Christmas 2022: Why do we sing Christmas carols? Know history and significance
As per reports, most Christmas carols sung by Christians today in the US and elsewhere were written by Jews but they aren't as old as you think. Here's why do we sing Christmas carols? Know history and significance
The English term ‘Christmas’ has a fairly recent origin and translates as ‘mass on Christ’s day’ while different countries across the globe have different names for this celebration - in Germany it is referred to as ‘Yuletide’ which may have been derived from the Germanic jōl or the Anglo-Saxon geōl, in Spanish it is referred to as Navidad, Natale in Italian and as Noël in French. As per reports, most Christmas carols sung today in the US and elsewhere were written by Jews and these American Jews felt quite inclusive with Christmas- a clear example of the growing secularisation and the cultural relativism prevalent today.
However, the best-loved Christmas carols or seasonal songs aren’t as old as you think as they were borrowed from raunchy folk songs and might even have been written for Thanksgiving. For most Christians in India, carols came from a church hymnal or a Jim Reeves album - both revered with equal fervour but not many know that they were originally folk songs — carolling originally meant “to dance in a ring” and carols were also only sung in homes, until about 150 years ago.
The Christmas carol “Deck The Halls” started life as a 16th-century Welsh song called Nos Galan, which when translated directly, the first line goes something like this, “Oh! How soft my fair one’s bosom, fa la la la la la la la la.” There are references to getting sloshed too, “Fill the mead-cup, drain the barrel, fa la la la la la la la la” and you can blame English songwriter Thomas Oliphant for the family-friendly Christmas version, written in the 1860s.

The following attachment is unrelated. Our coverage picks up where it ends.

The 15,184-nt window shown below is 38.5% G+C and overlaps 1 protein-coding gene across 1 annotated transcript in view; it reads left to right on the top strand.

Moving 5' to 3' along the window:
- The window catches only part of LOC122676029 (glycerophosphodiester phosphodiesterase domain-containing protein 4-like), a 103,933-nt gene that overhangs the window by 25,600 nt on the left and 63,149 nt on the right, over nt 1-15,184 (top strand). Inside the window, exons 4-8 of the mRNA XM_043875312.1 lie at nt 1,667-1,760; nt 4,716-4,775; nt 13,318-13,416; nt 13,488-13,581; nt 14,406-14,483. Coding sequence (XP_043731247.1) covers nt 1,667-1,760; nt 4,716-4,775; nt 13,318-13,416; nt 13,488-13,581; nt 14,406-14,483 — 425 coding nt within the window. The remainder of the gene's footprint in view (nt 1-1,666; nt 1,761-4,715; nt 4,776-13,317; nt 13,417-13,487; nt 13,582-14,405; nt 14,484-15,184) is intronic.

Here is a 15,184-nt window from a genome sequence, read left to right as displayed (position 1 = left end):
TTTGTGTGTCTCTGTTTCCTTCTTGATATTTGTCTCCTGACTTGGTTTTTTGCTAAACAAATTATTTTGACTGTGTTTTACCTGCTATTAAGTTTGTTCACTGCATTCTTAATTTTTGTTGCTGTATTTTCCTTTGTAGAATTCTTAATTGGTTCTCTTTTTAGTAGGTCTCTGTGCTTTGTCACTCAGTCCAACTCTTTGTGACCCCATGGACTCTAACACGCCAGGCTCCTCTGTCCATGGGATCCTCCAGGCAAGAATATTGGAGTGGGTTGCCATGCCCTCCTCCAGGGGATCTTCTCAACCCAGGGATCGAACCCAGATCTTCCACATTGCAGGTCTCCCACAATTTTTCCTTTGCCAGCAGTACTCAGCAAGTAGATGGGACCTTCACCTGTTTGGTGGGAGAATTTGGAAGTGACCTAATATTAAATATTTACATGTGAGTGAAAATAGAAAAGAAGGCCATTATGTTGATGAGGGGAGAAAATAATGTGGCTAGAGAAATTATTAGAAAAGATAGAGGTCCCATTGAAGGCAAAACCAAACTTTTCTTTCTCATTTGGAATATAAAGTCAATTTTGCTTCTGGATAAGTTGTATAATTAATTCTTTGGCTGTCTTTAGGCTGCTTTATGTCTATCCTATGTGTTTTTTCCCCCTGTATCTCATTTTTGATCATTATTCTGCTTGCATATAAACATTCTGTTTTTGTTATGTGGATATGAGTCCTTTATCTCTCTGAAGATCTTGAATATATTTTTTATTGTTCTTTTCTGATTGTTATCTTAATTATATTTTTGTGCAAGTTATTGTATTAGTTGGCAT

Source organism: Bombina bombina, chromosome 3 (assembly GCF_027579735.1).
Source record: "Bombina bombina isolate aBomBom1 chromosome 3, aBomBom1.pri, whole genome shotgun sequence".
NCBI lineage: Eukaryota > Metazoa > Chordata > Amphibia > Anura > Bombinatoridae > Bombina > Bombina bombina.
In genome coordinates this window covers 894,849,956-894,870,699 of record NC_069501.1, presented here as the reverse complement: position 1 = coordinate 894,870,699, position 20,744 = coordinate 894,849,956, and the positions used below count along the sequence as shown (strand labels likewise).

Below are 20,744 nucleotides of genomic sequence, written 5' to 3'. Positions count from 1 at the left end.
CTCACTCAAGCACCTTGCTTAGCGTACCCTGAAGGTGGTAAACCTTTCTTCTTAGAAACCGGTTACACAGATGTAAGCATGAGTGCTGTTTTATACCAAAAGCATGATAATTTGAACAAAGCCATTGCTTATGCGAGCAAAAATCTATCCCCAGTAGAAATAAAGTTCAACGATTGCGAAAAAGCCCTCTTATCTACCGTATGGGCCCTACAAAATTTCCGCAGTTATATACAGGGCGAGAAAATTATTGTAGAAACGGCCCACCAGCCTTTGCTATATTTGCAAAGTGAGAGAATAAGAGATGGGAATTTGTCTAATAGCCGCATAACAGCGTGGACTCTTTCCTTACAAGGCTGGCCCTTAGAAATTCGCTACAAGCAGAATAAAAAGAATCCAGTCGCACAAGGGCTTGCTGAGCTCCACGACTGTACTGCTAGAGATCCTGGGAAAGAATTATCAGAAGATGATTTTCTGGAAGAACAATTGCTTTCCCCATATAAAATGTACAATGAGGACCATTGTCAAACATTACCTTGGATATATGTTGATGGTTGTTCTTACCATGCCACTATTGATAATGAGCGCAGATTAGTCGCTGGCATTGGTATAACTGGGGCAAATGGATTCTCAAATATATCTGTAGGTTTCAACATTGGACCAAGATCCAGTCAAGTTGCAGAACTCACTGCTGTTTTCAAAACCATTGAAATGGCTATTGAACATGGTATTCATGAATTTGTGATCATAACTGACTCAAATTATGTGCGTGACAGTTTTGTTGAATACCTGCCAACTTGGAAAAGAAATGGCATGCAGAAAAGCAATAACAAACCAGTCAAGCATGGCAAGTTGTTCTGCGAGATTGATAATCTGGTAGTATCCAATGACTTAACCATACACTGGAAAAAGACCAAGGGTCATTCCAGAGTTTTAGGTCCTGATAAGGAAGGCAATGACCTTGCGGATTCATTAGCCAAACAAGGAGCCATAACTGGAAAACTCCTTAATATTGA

“Hark! The Herald Angels Sing” poem was originally written by preacher Charles Wesley in 1739 and was a bit of a mouthful, “Hark how all the welkin rings/Glory to the King of Kings.” Some 20 years later, another preacher, George Whitefield, updated the words to the carol version we know now, which irked Wesley, who distanced himself from it.
Meanwhile, in 1850, composer Felix Mendelssohn wrote a song to celebrate 400 years of the printing press and left instructions to use the tune for a non-religious melody only. No one cared and they found Wesley’s poem a good fit for the music, as do we all.
“Jingle Bells” isn’t reportedly British or even originally a carol as “The One Horse Open Sleigh” was written in Georgia, USA, in the 1850s and was intended to celebrate Thanksgiving. That explains the distinct lack of any Christmas imagery apart from the snow and sleigh.
Some carols were even born out of the threat of war like Gloria Shayne composed “Do You Hear What I Hear?” to lyrics written by her then husband, Noël Regney. They created it in October 1962 as a plea for peace during the Cuban Missile Crisis and were opposed to the commercialism of Christmas. Whitney Houston has covered it, as have Bob Dylan, Alicia Keys, Pentatonix and scores of others. It’s still stubbornly low-key, just as they wanted.
However, with or without carols, Christmas is a time of joy and warmth, surrounded with the love of family members and the comradery of friends. After the rough years that Covid-19 pandemic and its subsequent lockdowns unleashed, we are all looking forward to the most wonderful time of the year when people across the world come together to celebrate the birth of Jesus Christ on December 25.